[just as] the interior and the exterior (in the fourth dimension) can
receive a similar identification" (DDS 45; WMD 29).
In this way, the surrounding space, which Duchamp's glass artworks really
slice in three dimensions, "mirrorically returns" as the virtual
glass enclosure which Tu m' inversely assumes in four dimensions.
Nor is the complementary nature of the Large Glass (as really
slicing space) and Tu m' (as virtually enclosing it) especially
surprising insofar as both works, in the 1930s, originally complemented
and, in this sense, even completed each other in one and the same room:
Katherine Dreier's West Redding, Connecticut library.(69)
images to enlarge
Duchamp, Glider Containing a Water Mill in Neighboring Metals,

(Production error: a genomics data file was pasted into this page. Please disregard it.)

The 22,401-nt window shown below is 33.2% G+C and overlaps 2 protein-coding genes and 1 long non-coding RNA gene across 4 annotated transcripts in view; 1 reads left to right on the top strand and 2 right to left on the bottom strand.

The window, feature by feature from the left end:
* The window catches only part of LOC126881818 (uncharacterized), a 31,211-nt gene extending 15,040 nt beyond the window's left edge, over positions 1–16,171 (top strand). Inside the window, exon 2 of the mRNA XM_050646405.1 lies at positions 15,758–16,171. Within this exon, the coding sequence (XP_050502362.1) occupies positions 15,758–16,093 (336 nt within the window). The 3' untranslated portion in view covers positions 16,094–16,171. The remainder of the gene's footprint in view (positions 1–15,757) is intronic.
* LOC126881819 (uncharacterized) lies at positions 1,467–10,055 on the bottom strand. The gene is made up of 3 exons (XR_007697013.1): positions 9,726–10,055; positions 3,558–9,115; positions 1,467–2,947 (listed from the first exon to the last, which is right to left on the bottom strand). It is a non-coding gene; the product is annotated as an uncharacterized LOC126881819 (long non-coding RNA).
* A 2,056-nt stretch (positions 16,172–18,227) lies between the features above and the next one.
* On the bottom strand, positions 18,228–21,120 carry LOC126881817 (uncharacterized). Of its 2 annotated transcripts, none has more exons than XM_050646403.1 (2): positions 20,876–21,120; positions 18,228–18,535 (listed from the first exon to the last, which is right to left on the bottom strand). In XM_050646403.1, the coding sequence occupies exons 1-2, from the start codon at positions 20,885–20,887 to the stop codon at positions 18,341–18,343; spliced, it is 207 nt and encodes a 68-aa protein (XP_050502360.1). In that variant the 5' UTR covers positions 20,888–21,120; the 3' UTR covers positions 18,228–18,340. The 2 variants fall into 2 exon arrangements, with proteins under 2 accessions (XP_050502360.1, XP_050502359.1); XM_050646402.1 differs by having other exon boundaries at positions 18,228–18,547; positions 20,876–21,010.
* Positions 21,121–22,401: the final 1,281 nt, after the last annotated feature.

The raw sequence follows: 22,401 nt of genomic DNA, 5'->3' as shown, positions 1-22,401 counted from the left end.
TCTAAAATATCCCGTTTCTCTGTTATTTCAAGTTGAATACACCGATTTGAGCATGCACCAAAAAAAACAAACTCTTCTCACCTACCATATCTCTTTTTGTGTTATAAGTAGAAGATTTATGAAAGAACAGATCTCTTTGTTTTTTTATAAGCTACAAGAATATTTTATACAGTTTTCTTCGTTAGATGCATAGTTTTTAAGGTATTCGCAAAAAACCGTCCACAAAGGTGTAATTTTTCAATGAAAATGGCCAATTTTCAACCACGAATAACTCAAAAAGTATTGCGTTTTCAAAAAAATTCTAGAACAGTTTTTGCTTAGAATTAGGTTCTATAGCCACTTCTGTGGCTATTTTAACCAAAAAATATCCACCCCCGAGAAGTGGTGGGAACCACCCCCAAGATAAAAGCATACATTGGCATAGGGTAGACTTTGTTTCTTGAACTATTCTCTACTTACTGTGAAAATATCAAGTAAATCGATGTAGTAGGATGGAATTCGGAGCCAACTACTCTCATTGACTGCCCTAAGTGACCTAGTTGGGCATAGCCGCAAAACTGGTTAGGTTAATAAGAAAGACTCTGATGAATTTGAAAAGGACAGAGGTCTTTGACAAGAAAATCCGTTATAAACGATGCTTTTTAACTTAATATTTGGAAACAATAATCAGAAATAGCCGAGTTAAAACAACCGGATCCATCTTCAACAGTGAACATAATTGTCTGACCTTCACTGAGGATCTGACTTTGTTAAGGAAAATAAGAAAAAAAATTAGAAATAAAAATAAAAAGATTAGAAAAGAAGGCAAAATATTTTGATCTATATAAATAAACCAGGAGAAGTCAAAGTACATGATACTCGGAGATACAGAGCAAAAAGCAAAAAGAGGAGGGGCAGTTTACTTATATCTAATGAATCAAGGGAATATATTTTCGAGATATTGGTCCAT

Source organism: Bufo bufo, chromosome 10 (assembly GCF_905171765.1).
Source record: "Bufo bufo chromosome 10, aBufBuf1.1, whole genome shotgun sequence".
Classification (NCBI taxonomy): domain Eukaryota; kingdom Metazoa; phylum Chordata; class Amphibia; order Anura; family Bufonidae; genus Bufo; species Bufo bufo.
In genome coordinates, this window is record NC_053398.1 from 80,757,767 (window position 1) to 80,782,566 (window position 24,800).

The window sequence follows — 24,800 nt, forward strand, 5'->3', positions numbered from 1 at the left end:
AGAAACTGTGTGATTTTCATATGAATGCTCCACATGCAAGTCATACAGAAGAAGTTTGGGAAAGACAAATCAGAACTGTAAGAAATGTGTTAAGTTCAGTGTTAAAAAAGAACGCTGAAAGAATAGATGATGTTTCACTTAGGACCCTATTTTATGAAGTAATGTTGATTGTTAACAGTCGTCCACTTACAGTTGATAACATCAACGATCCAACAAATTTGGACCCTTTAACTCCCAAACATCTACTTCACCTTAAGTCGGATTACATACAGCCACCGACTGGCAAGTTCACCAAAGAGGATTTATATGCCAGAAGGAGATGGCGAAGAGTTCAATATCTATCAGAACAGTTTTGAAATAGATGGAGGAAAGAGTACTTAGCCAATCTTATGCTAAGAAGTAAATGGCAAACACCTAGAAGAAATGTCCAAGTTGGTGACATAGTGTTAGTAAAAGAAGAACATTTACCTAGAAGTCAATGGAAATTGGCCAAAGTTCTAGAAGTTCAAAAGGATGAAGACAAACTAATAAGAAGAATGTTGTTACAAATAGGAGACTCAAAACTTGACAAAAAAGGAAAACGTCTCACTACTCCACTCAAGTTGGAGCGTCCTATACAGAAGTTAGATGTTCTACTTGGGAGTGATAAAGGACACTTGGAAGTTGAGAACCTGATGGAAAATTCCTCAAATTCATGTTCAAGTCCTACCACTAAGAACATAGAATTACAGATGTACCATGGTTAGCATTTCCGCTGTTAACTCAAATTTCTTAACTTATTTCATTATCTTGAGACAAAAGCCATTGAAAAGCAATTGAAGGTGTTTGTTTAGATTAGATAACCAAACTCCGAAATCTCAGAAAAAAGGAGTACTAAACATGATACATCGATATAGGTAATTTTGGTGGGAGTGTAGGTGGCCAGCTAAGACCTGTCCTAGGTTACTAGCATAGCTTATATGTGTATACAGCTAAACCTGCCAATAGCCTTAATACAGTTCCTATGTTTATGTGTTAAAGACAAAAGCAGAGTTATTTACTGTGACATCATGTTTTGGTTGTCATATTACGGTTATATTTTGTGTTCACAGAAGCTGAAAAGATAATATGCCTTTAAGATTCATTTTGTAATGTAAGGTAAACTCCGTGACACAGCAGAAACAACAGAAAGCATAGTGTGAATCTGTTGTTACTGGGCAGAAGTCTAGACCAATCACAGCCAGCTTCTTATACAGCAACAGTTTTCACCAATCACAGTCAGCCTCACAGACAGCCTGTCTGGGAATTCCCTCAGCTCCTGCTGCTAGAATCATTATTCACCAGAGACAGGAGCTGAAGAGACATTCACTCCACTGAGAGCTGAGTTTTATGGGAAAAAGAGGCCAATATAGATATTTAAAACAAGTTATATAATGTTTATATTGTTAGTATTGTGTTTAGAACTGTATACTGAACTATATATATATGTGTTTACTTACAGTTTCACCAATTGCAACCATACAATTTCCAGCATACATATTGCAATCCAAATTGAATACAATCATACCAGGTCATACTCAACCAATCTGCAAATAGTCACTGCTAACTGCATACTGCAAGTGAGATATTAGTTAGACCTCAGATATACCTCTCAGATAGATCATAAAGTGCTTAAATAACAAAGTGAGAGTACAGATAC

Duchamp, To Be Looked at (the Other Side of the Glass)
with One Eye, Close to, for Almost an Hour, 1918
Although we can
no more see the fourth dimension than we normally do see glass, by specifically
directing our attention to "the other side of the glass",
which is always-already "inside-out", rather than ourselves
taking a walk around the glass, during an impossibly hallucinatory hour
of zero focal distance ("with one eye, close to, for almost an
hour"), in effect, the glass takes a walk around us. In the fourth
dimension, Duchamp explains, three-dimensional objects (e.g. spectators,
penises...) are felt to be "circumhyperhypo-embraced (as if grasped
with the hand and not seen with the eyes)" (DDS 126; WMD
89). If "circum-embraceability" is not itself without sexual
suggestion, Duchamp makes his sexual-as-spatial premise explicit when
he describes ideas like the fourth dimension as grasped by "the
mind the way the penis is... by the vagina".(70)